The Law Society has made an official complaint over what it says were ‘inappropriate comments’ by a Crown court judge about the alleged incompetence of three solicitor-advocates.

Chancery Lane has written to Mr Justice Calvert-Smith, the presiding judge of the south-eastern circuit, about remarks made by Judge Gledhill QC in open court at the end of a two-week trial at Southwark Crown Court. Gledhill criticised the performance of three solicitor-advocates and suggested that their firms had chosen to keep the case in-house for financial reasons.

The two firms involved deny the accusations (see [2009] Gazette, 23 April, 1).

A spokesman said: ‘The Law Society is extremely dismayed to read Judge Gledhill’s inappropriate comments about solicitor-advocates, made without giving the advocates concerned any opportunities to comment or respond.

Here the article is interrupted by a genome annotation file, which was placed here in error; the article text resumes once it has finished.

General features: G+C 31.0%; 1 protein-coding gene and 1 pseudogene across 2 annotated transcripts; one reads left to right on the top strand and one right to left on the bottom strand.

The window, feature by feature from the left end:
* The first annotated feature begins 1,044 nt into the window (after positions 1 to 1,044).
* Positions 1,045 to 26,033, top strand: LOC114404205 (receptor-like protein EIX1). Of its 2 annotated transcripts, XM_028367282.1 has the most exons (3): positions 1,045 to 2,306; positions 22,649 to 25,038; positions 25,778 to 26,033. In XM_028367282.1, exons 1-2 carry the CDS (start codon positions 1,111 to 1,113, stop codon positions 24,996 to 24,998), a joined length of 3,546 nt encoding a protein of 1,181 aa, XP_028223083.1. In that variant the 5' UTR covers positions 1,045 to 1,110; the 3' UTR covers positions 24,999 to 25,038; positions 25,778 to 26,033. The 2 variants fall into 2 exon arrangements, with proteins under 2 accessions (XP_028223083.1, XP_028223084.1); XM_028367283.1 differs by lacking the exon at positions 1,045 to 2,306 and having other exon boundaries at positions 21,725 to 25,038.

‘Judge Gledhill has acted improperly, and by mishandling the matter has caused substantial harm to the solicitor-advocates concerned. We expect an assurance that this sort of judicial misconduct will not be repeated.’

Des Hudson, the Law Society’s chief executive, said: ‘Any solicitor-advocate inappropriately treated by a judge can be confident of the Society’s full support.’

Gledhill declined to comment.

Meanwhile, the Society of Solicitor Advocates in Scotland held an extraordinary meeting to discuss criticisms made of ­solicitor-advocates in an unsuccessful appeal following a ­murder trial. The consensus was that objective advice should be given at all times to help clients make an in­formed choice of ­representative.